In 2018, Americans were horrified to learn that migrant children were being cruelly separated from their families at the U.S. border and imprisoned in intolerable conditions.
Many U.S. lawmakers – on both sides of the aisle – joined the national outcry to say this is an UNACCEPTABLE practice for the United States.
Yet – under Israel’s military occupation that is generously subsidized by Congress with U.S. tax dollars – abusing and imprisoning Palestinian children has been ACCEPTABLE and standard practice for many years. These children are subjected to abuse that has never even been considered in the United States.
It is time for U.S. legislators to oppose the abuse of Palestinian children by the Israeli military.
These kids’ stories of abuse are terrifying and heartbreaking – often taken from their families in the middle of the night, put in choke holds, blindfolded and handcuffed, thrown into jeeps, traumatized and coerced into confessions during interrogations where no parent or advocate is present, strip searched, beaten, and tortured. They are tried in military courts that lack the basic standards for a fair trial and the conviction rate is over 99%.
Roughly 10,000 Palestinian children have suffered such abuse since the year 2000.
EVERY lawmaker should be appalled at this treatment of children by the Israeli military, which the U.S. gives $3.8 billion each year. The U.S. MUST STOP FUNDING these egregious violations of children’s essential human rights.
The historic bill H.R. 2407 seeks to ensure just that. The Promoting Human Rights for Palestinian Children Living Under Israeli Military Occupation Act can put a stop to U.S. tax dollars funding such abuse.
Also called the "McCollum Bill," it was recently brought to Congress by Rep. Betty McCollum (D-MN). Now H.R. 2407 needs co-sponsors!
TELL YOUR REPRESENTATIVE TO STOP U.S. FUNDING FOR MILITARY ABUSE OF CHILDREN!
Mark Harrison [far left], Director of Peace with Justice at the United Methodist General Board of Church and Society (GBCS), with Rep. Betty McCollum [center front row] and other supporters of H.R. 2407. Both GBCS and UMKR are ENDORSING ORGANIZATIONS of this bill.
We are witnessing a new thing emerging in the United States. A few years ago, no one in Congress would have stood up for Palestinians’ human rights. Last year, the first version of the McCollum Bill had 30 co-sponsors in Congress!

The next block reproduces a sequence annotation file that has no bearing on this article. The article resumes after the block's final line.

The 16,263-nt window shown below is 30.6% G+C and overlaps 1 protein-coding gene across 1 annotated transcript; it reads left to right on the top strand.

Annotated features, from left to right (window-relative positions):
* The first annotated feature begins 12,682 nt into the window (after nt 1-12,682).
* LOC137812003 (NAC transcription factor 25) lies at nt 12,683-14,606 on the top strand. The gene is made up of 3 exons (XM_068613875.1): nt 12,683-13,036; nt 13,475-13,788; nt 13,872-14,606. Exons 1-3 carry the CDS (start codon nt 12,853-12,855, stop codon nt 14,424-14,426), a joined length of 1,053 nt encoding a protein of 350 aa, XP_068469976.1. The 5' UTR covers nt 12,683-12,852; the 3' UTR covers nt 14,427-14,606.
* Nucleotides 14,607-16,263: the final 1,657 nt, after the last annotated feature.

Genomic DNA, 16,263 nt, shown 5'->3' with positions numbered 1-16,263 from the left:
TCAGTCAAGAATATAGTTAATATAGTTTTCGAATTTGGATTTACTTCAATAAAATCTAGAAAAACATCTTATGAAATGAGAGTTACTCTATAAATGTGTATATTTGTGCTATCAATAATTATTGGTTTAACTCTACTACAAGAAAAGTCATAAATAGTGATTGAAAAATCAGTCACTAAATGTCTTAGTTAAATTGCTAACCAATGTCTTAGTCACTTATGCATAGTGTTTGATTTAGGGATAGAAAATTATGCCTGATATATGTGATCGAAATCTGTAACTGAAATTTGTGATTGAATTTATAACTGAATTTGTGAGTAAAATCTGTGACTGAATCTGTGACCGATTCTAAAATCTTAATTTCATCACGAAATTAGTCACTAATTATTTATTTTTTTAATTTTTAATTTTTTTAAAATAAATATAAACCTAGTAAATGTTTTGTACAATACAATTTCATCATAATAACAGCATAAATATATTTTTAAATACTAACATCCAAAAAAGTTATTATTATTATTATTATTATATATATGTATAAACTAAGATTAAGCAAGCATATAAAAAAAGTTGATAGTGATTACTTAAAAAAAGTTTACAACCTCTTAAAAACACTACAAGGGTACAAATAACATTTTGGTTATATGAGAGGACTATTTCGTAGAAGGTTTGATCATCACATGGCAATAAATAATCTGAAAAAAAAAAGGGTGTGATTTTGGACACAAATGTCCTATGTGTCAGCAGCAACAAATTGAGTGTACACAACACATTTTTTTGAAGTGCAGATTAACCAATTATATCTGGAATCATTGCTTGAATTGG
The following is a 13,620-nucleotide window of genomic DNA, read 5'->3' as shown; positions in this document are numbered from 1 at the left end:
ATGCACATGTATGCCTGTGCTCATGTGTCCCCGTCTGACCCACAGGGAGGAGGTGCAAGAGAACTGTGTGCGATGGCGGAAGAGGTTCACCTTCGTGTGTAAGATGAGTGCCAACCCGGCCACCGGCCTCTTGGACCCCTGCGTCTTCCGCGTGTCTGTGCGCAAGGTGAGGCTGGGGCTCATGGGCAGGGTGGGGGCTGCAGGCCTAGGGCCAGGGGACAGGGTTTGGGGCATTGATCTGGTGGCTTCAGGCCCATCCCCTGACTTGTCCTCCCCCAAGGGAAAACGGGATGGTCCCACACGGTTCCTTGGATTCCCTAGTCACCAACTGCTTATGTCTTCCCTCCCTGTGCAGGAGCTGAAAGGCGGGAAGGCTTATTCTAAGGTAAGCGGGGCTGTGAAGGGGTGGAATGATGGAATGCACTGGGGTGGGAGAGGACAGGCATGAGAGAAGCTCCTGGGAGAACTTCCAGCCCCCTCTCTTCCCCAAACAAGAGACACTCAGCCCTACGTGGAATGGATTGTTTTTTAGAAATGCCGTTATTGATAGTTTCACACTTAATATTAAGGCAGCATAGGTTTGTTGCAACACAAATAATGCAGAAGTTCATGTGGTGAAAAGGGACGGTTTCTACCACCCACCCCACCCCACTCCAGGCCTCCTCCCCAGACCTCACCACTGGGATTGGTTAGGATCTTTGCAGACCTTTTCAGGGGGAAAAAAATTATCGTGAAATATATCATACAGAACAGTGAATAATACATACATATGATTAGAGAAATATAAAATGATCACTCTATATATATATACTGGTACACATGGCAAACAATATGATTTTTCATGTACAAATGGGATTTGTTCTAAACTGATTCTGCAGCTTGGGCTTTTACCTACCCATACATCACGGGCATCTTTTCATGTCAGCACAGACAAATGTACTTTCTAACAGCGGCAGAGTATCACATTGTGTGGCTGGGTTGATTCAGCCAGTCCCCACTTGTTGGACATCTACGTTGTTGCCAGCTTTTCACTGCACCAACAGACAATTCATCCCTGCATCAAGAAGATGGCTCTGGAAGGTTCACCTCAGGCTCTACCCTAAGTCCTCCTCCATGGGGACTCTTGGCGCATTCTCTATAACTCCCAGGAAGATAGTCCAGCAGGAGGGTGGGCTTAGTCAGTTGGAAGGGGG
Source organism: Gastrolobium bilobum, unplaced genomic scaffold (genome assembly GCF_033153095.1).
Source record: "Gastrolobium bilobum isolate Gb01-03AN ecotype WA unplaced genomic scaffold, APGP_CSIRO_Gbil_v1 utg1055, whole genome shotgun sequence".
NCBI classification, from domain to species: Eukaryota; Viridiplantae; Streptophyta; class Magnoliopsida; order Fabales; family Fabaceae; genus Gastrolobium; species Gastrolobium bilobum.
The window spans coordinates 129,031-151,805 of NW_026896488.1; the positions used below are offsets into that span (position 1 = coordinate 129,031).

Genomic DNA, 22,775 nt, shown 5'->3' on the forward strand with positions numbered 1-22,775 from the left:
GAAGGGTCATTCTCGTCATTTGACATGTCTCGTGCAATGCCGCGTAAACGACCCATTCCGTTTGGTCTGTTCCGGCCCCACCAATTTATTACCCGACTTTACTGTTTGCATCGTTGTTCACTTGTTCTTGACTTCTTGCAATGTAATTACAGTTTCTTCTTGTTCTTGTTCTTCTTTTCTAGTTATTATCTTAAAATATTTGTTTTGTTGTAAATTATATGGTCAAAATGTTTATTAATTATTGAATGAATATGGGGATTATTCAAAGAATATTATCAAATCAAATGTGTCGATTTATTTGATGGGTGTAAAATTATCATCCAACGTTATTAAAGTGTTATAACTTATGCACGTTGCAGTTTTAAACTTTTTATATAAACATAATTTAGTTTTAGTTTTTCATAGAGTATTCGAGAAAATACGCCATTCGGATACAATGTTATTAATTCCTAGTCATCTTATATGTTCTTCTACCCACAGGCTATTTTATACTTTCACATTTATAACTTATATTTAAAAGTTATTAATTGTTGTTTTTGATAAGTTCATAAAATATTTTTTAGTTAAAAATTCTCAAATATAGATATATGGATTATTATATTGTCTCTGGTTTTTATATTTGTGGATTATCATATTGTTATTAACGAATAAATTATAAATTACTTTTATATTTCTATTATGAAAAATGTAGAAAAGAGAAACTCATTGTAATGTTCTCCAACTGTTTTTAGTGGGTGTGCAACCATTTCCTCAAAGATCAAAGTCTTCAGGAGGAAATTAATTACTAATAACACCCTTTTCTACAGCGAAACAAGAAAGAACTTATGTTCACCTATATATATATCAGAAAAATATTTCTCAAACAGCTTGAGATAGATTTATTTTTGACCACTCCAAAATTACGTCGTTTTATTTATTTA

There is a growing conviction among the American public, and even starting in Congress, that U.S. policy on Israel/Palestine can and should hold Israel accountable for human rights violations.
THAT’S WHAT H.R. 2407 WILL DO:
The "Leahy Law" is part of the Foreign Assistance Act; it is supposed to ensure U.S. aid does not go to military units that violate human rights. It has not been applied to Israel. A good way to start is focusing now on the treatment of children.
So this new bill will amend the Leahy Law to prohibit U.S. military aid from funding the military detention or abuse of children in violation of international humanitarian law.
This bill would apply to children globally, wherever U.S. military aid is received; any person of conscience should be able to support it!
Send your Representative a message: US funding for abuse of Palestinian children must stop. Click below and you will review the message before sending it:
A growing number of Palestinians want a ‘one state, equal rights’ model and think Trump may unwittingly pave the way for it.
Palestinian youths climb a section of Israel’s wall near the West Bank. | Abbas Momani/Getty Images
Some prominent Palestinian activists and politicians are quietly rooting for Jared Kushner as he prepares to unveil the first part of his Middle East peace plan next month.
That’s not because they think the plan will resolve their decadeslong conflict with Israel. It’s because they hope it will hasten the onset of a “one-state” solution they are coming to support.
The push for one state with equal rights for Palestinians and Israelis has gained steam in recent years as the Trump administration has been preparing its peace plan, which Kushner, President Donald Trump’s son-in-law and adviser, is expected to unveil at a June conference in Bahrain. Kushner has signaled that his plan abandons America’s decadeslong official support for a “two-state solution,” in which the Palestinians are given a sovereign nation of their own.
Many Palestinian supporters of a single state — whose ranks now include Rep. Rashida Tlaib (D-Mich.), a Palestinian-American — wouldn’t necessarily mind seeing the creation of two independent, full-fledged states in the region. But they don’t consider that outcome realistic, nor do they believe that the international community ever truly backed the idea.
Some argue that due to Israeli actions on the ground, including the construction of settlements in the West Bank, Palestinians already live in a de facto single state, but one in which they lack the same rights as Israeli Jews. Many liken the situation to apartheid South Africa and say Trump’s policies are simply exposing that reality.